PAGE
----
Greek Salad

It is surprising to me that any European country is having economic problems given that most people I know are there spending their hard (in some cases) earned dollars. My wife will be leaving behind many a euro along her trails through Spain and Germany, my good friend’s daughter is in Italy and Greece on a school tour for two weeks,  I have several friends in Spain for the film music festival there – all of whom are well compensated for their musical contributions to pop culture and will no doubt be investing in many a tapa and rioja  – and I have made three separate hotel and restaurant recommendations for Paris in the last week. Look out Europe, the Americans are coming.

I am very happy for all of my friends and family abroad this summer. Europe is a fascinating and delicious place to visit. The food is unadulterated, with some countries having strict laws about the use of preservatives, antibiotics and even the way the beer is brewed (You gotta love the Germans). As a side note, there is a wonderful new short on the use of antibiotics in meat that you should see. It’s made by the same director as Food, Inc. and the music is by my friend Mark Adler.

One of the greatest aspects of Europe is slowly disappearing. The individual cultures, food, wine, etc. are slowly starting to give way to international interests. The McDonalds syndrome, if you will. I remember crying when I saw a Starbucks on the Portobello Road in London. Fortunately, many Eastern European countries and rural areas of the rest of Europe are not so quick to give up their heritage and therefore the food and other cultural stalwarts are still largely in tact. And these differences are what make the “Mediterranean Diet” a joke. Have you had a look at the Med on a map lately. There are at least 20 countries on the Med from the middle east to the south of France. With the possible exception of some similar fish, their diets, cultures and habits are as different as Alabama and Oregon.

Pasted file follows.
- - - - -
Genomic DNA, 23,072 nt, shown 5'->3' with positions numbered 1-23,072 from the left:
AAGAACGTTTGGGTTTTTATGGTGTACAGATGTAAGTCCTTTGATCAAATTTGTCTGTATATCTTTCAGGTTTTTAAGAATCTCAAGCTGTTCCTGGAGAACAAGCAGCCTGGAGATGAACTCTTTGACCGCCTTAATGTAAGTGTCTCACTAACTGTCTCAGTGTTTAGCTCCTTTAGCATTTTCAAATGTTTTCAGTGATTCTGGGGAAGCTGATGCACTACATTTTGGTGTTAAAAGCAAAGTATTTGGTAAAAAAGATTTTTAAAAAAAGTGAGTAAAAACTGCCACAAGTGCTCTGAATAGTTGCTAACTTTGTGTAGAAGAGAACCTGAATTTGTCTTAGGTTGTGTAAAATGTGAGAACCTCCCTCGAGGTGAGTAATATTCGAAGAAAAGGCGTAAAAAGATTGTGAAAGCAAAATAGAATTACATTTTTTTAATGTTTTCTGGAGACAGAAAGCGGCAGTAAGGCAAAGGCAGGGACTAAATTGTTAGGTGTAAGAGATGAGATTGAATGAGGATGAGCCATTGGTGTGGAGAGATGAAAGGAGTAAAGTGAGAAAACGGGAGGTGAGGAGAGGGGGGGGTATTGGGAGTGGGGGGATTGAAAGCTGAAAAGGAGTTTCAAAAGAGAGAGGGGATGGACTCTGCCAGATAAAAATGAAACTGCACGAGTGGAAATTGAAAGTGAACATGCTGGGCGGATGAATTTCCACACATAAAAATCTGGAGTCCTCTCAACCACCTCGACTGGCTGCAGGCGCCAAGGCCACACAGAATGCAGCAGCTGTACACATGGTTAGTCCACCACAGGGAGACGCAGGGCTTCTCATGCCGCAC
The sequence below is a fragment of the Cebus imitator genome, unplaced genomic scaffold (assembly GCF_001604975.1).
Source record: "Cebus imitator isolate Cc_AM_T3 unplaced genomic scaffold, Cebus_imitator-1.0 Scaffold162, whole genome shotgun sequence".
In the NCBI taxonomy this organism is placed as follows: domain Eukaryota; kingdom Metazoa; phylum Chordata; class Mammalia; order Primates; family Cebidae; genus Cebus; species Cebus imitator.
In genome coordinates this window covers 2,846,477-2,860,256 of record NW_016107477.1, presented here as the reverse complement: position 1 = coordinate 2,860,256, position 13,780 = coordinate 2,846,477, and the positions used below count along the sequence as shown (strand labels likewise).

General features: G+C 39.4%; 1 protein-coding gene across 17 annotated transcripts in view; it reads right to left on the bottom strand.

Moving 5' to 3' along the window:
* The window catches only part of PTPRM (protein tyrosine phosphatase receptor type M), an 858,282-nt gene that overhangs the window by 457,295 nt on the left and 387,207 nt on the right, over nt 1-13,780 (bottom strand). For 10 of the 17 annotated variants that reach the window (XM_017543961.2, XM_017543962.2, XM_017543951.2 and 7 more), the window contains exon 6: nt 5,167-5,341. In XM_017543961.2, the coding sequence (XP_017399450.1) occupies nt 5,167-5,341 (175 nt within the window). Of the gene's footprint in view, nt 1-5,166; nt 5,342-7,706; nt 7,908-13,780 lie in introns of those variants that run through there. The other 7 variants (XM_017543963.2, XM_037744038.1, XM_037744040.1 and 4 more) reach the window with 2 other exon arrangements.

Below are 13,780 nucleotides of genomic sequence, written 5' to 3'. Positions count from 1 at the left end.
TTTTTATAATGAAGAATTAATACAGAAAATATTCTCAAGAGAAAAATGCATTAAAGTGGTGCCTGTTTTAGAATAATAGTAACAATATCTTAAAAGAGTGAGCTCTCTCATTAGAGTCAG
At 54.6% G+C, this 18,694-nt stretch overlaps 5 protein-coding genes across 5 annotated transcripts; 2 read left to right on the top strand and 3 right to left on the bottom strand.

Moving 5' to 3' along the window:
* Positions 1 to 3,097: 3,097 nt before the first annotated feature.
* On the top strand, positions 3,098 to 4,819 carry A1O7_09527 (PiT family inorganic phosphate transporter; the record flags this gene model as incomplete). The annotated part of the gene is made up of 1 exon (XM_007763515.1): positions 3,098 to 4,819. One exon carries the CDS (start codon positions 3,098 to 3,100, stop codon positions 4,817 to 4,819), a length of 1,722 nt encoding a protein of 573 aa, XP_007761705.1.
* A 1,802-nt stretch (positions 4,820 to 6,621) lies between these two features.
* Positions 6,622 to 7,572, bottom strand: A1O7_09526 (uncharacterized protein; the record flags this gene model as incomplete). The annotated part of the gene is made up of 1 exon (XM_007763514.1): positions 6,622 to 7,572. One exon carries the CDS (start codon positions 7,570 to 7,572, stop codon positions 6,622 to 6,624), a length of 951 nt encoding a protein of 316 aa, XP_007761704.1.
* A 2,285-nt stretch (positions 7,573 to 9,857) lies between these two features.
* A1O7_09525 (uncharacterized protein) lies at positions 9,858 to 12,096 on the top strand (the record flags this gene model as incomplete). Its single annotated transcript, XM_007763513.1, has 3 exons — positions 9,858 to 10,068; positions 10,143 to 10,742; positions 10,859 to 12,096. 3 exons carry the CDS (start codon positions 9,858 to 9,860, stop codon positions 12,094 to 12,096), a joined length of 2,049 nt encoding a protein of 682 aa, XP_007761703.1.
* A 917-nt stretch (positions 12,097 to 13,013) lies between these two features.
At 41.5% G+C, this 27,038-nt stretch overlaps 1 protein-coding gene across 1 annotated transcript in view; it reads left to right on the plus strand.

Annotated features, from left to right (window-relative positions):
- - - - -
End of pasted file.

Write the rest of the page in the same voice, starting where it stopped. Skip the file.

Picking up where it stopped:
There are really vague similarities in countries around the Med. One is that they all have some culinary way of dealing with the heat. Some foods are hot and spicy; the Croatians (actually on the Adriatic, but close) eat hot soup in the middle of a hot, summer day; and many eat refreshing, raw vegetables. And that makes a beautiful segue into our recipe for the day.

Salad for Two


  • 1 Head of Romaine, cleaned and cut into bite sized pieces
  • 3 oz. Feta Cheese
  • 1 Red Pepper, thinly sliced and halved
  • 1 Small Red Onion, thinly sliced and halved
  • Small Bunch Radishes, sliced
  • 1 Cup Kalamata Olives, pitted and halved
  • 3-4 Ripe Tomatoes, quartered
  • 1/2 Cucumber, cut into bite size pieces
  • Handful Italian Parsley, rough chopped
  • 1 Teaspoon Dried Oregano
  • Olive Oil
  • Red Wine Vinegar
  • Lemon
  • Salt and Pepper


  • Chef’s Knife
  • Salad Bowl
  1. Toss the lettuce in the bowl and salt it.
  2. Add all the rest of the vegetables.
  3. Crumble the cheese over top. You may want more or less.
  4. Dress with a good amount of olive oil, a light drizzle of red wine vinegar and a squeeze of lemon.
  5. Add some freshly ground black pepper.
  6. Toss with hands and serve immediately. 
You can also add some pepperoncini, also known as greek peppers or tuscan peppers. I usually don’t bother.

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